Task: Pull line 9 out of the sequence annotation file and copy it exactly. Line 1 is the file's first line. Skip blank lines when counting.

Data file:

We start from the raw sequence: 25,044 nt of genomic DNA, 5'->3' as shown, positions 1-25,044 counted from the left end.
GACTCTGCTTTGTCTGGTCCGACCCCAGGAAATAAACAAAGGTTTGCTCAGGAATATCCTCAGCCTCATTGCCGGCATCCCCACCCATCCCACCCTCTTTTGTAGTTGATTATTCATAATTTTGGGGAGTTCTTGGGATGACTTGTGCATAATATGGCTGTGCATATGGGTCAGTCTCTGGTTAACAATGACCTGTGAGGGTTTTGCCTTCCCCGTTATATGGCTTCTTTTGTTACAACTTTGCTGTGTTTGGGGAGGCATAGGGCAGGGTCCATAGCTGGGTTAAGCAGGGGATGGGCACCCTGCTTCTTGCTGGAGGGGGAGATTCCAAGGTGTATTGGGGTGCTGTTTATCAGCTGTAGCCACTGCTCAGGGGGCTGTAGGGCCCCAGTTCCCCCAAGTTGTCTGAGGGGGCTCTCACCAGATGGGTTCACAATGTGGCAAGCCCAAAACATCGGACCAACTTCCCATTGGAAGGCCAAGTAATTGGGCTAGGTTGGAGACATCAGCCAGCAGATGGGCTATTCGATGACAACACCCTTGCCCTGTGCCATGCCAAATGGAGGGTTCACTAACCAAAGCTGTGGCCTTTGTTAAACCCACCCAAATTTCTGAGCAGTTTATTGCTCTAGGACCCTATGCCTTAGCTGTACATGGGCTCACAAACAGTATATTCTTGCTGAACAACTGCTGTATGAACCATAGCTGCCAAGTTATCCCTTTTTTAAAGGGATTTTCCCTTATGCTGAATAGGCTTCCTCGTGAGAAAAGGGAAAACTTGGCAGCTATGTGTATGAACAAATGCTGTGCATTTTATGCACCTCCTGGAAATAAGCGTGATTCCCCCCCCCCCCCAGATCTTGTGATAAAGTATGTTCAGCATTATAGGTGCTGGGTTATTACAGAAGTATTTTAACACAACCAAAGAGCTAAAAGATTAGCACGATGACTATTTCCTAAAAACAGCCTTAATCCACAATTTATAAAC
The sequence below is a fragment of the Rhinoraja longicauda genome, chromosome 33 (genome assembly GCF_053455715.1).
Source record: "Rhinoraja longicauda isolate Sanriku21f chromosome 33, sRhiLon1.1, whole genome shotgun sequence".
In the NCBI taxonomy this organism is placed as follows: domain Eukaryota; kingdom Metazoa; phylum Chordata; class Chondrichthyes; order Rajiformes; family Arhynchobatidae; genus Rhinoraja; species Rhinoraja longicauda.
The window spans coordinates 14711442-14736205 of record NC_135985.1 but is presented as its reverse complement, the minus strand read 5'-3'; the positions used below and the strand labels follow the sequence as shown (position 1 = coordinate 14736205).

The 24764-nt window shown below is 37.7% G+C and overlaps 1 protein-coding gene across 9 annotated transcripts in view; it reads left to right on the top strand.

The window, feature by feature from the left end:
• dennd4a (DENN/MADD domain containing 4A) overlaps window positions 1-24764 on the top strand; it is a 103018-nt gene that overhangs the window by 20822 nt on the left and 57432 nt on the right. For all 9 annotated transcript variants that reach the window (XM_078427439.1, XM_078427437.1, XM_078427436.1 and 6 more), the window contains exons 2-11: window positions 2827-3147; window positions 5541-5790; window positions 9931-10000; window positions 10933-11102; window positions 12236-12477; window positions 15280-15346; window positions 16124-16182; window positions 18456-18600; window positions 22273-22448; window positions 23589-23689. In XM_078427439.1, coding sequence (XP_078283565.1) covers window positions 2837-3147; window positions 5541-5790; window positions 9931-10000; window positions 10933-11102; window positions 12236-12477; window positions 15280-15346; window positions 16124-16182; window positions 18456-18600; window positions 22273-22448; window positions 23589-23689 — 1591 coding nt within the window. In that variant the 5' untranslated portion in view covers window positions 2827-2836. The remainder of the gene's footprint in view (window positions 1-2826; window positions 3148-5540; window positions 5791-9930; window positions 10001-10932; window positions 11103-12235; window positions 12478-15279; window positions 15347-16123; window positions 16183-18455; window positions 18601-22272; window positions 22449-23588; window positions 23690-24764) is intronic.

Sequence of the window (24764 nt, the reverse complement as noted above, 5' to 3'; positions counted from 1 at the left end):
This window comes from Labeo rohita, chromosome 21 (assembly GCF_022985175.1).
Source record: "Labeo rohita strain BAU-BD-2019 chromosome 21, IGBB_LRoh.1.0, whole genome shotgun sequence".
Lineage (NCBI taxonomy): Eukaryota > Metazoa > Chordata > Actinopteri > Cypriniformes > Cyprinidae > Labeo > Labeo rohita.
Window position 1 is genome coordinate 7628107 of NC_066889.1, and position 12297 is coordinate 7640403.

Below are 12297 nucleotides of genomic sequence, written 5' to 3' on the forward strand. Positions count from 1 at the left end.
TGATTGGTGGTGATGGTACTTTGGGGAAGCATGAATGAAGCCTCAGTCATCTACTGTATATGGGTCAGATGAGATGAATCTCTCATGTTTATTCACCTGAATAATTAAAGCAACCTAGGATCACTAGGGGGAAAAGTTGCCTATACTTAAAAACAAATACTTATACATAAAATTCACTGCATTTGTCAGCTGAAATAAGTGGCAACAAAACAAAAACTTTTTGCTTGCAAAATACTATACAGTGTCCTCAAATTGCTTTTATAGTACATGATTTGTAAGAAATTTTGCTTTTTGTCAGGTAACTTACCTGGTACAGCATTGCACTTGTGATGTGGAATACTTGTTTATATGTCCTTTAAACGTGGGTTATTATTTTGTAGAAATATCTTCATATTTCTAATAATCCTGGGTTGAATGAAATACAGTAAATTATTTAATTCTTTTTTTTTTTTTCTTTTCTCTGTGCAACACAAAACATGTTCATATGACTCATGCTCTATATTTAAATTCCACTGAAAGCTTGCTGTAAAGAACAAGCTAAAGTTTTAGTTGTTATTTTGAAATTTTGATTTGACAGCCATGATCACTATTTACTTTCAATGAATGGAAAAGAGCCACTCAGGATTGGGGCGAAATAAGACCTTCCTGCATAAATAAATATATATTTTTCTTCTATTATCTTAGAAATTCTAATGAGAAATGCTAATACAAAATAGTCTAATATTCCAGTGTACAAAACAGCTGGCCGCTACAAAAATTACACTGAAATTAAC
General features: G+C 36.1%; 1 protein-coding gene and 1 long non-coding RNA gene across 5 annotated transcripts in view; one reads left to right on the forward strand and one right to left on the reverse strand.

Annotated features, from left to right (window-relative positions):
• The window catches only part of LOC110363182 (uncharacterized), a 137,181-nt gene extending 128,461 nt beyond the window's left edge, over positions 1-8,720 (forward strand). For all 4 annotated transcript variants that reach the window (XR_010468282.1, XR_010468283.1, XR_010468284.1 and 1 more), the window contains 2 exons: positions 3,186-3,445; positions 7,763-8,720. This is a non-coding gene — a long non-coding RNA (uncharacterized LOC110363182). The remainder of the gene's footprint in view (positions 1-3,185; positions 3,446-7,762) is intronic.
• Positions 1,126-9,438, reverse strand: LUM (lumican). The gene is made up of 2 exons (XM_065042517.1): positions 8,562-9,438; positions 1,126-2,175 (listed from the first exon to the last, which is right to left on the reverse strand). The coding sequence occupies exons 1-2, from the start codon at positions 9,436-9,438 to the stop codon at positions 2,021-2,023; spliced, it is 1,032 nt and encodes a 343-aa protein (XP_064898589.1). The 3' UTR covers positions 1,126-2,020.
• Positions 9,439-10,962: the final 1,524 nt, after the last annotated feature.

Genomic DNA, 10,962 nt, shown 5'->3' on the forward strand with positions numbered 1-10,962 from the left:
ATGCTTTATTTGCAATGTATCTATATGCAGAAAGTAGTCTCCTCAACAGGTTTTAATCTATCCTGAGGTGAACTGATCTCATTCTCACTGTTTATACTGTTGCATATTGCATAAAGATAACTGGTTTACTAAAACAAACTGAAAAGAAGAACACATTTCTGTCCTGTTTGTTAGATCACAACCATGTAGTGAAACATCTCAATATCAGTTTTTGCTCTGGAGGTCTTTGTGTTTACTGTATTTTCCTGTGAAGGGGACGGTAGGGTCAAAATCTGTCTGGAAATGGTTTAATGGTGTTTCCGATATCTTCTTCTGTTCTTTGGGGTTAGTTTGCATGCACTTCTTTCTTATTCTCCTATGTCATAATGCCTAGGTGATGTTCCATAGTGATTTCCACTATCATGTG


• dennd4a (DENN/MADD domain containing 4A) overlaps window positions 1-24764 on the top strand; it is a 103018-nt gene that overhangs the window by 20822 nt on the left and 57432 nt on the right. For all 9 annotated transcript variants that reach the window (XM_078427439.1, XM_078427437.1, XM_078427436.1 and 6 more), the window contains exons 2-11: window positions 2827-3147; window positions 5541-5790; window positions 9931-10000; window positions 10933-11102; window positions 12236-12477; window positions 15280-15346; window positions 16124-16182; window positions 18456-18600; window positions 22273-22448; window positions 23589-23689. In XM_078427439.1, coding sequence (XP_078283565.1) covers window positions 2837-3147; window positions 5541-5790; window positions 9931-10000; window positions 10933-11102; window positions 12236-12477; window positions 15280-15346; window positions 16124-16182; window positions 18456-18600; window positions 22273-22448; window positions 23589-23689 — 1591 coding nt within the window. In that variant the 5' untranslated portion in view covers window positions 2827-2836. The remainder of the gene's footprint in view (window positions 1-2826; window positions 3148-5540; window positions 5791-9930; window positions 10001-10932; window positions 11103-12235; window positions 12478-15279; window positions 15347-16123; window positions 16183-18455; window positions 18601-22272; window positions 22449-23588; window positions 23690-24764) is intronic.